Here is the applicable AMA caveat to their ‘support’.
“A straightforward lane splitting bill may easily be amended with provisions that the AMA and the motorcycling community would find unacceptable. Provisions such as mandatory helmet use in an adult-choice state or mandatory minimum medical insurance coverage provisions would quickly poison an otherwise well-intentioned effort”.June 17, 2014 at 8:36 pm #64037Michael CookSpectator
May I suggest you look into “Lane Filtering”. I believe CA has some regulations around it. It makes a lot more sense safety wise, than “Lane Splitting”. Basically, Lane Filtering is for those times when traffic is stopped, or at a crawl, and you’re permitted to move ahead, albeit at a much reduced speed (maybe 25mph). It has other restrictions about speed, when it’s allowed; and the difference between the “traffic” speed and the motorcycle speed. With those caveats, (although many people probably wouldn’t read them), the chances of an accident being serious are dramatically reduced.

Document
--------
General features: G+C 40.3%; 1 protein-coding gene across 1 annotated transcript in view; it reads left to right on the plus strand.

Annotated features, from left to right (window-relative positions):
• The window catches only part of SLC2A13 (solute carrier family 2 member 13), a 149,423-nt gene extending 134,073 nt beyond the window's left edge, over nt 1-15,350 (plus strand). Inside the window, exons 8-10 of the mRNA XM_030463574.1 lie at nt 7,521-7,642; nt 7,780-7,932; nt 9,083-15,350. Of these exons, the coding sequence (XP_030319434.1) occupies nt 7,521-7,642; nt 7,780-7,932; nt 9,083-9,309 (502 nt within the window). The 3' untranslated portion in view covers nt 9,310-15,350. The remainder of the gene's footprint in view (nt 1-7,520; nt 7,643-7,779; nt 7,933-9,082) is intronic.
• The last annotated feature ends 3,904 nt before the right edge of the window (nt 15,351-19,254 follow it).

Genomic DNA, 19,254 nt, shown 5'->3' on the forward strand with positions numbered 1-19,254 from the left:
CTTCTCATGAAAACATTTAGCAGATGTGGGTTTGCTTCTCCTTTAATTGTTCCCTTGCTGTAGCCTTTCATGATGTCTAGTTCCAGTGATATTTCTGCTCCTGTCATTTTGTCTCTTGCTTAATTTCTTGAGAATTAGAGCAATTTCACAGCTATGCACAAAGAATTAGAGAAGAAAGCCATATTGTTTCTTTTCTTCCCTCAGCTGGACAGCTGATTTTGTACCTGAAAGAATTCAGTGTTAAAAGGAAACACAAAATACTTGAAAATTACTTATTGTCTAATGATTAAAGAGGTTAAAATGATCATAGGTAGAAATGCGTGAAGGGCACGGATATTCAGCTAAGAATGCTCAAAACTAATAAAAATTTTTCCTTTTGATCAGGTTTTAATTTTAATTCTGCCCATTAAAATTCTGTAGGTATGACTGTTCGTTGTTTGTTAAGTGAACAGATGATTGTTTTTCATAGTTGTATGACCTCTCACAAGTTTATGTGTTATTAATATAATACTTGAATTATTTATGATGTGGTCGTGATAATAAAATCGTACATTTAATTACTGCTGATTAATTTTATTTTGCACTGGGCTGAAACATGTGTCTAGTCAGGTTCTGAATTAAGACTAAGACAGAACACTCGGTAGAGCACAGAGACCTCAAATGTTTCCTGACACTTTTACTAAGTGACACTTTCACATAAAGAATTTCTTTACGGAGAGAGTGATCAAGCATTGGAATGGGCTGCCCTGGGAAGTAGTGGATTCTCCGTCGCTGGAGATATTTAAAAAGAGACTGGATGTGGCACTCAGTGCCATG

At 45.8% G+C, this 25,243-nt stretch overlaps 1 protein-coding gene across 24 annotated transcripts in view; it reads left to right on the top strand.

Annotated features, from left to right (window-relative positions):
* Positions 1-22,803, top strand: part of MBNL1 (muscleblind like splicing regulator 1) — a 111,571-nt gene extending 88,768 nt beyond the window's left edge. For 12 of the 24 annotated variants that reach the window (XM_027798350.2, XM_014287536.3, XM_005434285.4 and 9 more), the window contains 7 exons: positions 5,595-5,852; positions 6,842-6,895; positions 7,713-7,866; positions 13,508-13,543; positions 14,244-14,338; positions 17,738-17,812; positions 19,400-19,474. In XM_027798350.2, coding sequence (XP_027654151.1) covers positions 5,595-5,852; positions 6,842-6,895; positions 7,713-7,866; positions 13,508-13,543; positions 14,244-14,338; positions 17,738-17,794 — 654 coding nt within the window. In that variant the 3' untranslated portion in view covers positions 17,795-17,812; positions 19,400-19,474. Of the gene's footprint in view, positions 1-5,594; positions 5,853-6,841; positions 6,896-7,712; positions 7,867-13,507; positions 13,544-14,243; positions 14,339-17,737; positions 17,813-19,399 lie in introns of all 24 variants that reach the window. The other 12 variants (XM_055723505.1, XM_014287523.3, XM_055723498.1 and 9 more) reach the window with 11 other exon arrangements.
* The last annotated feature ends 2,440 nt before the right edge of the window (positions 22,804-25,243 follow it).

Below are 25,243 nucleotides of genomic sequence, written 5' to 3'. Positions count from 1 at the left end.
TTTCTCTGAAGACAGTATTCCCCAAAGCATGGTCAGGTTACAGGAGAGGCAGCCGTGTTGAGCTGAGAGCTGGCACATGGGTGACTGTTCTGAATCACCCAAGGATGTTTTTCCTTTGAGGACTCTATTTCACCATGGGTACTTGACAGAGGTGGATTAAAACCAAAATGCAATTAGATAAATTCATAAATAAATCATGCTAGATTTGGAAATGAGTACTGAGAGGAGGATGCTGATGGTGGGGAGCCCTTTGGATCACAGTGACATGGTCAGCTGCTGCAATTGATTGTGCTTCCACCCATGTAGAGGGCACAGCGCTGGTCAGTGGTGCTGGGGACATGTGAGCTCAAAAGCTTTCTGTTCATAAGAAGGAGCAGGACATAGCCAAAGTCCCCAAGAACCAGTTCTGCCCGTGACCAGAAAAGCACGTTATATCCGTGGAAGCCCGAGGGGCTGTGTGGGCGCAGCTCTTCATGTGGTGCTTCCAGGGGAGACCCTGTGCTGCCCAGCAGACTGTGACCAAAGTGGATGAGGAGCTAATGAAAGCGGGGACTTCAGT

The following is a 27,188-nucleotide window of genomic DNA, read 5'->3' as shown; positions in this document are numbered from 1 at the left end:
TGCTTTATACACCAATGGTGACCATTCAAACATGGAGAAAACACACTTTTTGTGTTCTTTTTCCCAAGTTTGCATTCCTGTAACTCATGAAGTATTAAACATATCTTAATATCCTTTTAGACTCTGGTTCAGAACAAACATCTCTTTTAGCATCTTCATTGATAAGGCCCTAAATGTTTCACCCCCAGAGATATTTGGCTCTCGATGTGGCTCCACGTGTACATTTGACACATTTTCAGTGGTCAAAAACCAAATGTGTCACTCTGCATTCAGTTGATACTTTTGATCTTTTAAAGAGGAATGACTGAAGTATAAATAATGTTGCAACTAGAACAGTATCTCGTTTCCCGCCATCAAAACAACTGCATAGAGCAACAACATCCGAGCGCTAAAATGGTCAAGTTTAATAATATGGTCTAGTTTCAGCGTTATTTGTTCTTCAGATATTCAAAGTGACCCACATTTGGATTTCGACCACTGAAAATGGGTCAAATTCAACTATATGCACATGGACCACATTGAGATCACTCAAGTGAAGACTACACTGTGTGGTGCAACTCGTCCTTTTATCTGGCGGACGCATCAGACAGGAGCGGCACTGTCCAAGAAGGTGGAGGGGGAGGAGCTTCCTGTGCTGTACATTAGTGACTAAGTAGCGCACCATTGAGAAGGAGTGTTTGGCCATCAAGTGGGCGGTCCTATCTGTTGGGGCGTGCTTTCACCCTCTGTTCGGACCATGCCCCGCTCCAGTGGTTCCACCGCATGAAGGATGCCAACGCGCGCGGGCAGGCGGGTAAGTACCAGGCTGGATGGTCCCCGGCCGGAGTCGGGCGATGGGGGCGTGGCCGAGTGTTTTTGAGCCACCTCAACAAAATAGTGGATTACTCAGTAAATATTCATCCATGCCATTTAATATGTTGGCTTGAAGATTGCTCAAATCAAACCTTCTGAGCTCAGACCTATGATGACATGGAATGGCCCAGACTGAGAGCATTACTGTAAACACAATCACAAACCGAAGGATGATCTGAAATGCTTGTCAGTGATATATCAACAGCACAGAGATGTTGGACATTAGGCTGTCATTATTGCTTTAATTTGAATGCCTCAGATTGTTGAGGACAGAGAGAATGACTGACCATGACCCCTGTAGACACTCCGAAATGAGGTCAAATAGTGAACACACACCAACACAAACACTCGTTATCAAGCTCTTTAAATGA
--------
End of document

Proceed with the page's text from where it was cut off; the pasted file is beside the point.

I would welcome that in the US. But you’d also have to educate drivers – some of whom want to squeeze a rider out, or open a car door (jealousy?). European drivers are more accustomed to lane splitting, and the motorcycle police help reinforce proper driver behavior.June 17, 2014 at 8:36 pm #64058